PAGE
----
woman and man looking at a computer screen with coding, carving a career in techTechnology now permeates every sector of our society, with few businesses today surviving without it. Particularly for large organisations, a slick tech stack and IT function is imperative to ensure processes run smoothly, and for retaining a competitive edge.

As a result, our complete approach to digital transformation is changing. Even as recently as ten years ago, a businesses’ IT team would probably have found themselves battling a barrage of scepticism whenever they wanted to implement a digital change, however small.

But consumers now expect technology to be used by companies to better service them. As competition increases and technology proves its worth time and time again, businesses are beginning to drive their own transformation programmes by identifying problems and leaning on tech specialists for solutions.

In tandem with this shift in direction, analysts are also having to adapt and hone their business acumen. After all, how can you deliver the right solution for your client if you don’t understand the problem they’re facing? Whether it’s developing process maps, working on strategy, analysing costs or negotiating contracts, having the right balance between technical and ‘soft’ skills has never been more important for IT analysts. Based on my experience moving from a graduate analyst to Head of Business Analysis at one of the UK’s leading technology and engineering companies, here are the top three most essential skills that analysts today must have:

Listen and engage

If there is one thing I have learnt in my time as a BA (business analyst), it is that poor communication frequently leads to failure.

You could spend two years building and integrating a new system into a client’s existing tech stack. It could be a system that you know full well and have full confidence has the potential to catapult that business into the future. But if that system does not integrate seamlessly with the wider organisation – both practically and culturally – you can guarantee that it will not be used, leading to a huge amount of wasted time and money.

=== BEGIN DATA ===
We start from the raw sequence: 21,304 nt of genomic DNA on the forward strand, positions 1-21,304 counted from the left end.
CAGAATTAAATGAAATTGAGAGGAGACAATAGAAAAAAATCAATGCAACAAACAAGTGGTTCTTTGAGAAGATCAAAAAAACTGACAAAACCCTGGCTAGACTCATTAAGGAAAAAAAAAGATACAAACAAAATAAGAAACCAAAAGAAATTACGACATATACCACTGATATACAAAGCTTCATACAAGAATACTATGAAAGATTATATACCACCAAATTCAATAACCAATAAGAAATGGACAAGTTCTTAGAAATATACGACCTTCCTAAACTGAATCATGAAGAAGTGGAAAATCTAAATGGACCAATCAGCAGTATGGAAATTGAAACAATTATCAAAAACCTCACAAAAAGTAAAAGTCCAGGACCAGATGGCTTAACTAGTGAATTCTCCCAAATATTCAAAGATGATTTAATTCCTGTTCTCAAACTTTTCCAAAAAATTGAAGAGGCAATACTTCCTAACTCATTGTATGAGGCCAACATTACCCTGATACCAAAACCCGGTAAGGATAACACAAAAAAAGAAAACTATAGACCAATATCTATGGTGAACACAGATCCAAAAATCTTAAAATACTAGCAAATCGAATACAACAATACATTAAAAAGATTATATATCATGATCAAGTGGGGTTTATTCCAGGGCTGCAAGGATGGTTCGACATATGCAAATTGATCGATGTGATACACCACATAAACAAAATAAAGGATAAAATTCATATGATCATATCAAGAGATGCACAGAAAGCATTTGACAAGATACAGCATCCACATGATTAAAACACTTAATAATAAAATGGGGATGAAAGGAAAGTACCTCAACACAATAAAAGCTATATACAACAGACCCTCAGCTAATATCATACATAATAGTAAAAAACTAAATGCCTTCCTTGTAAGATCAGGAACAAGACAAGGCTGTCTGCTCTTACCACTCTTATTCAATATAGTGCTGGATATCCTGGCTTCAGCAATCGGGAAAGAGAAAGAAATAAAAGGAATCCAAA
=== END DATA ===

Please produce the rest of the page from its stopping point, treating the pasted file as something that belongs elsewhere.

It’s a frustrating but a common situation to be in and it’s also why it’s so important for IT consultants to have good communication skills.

I often see businesses fall into silos as a mistrust toward technology and ‘IT people’ builds a barrier between them and you. In their view, you are there to change the way they work and many people – particularly those that have worked at the business for a long time – will not like that.

So it’s your job to take the lead in building this trusting relationship. That means taking the client on the transformation journey from the very beginning so that they can see and understand the progress and benefits first-hand.

It starts with listening and understanding your client’s goals so that you can design a system and strategy that will meet those goals. But it also means engaging with the internal IT team, 3rd party vendors and the staff that are going to be using the technology you’re building so you can adapt the tech in a way that’s going to work for them long-term.

Speak their language 

Communication is a two-way street – once you’ve started listening to your client you also need to encourage them to listen to you.

This might seem simple but you’d be surprised how easy it is to assume someone is on board with what you’re saying when really they’re still trying to process what you told them last week!

But you have to remember that whilst technology might feel second nature to you, for many businesses and its people, the idea of digital transformation and all it encompasses is pretty modern and can appear daunting. Not only that, but to someone very senior, IT is just one part of a very large, complicated business narrative for them, so you need to make yourself heard.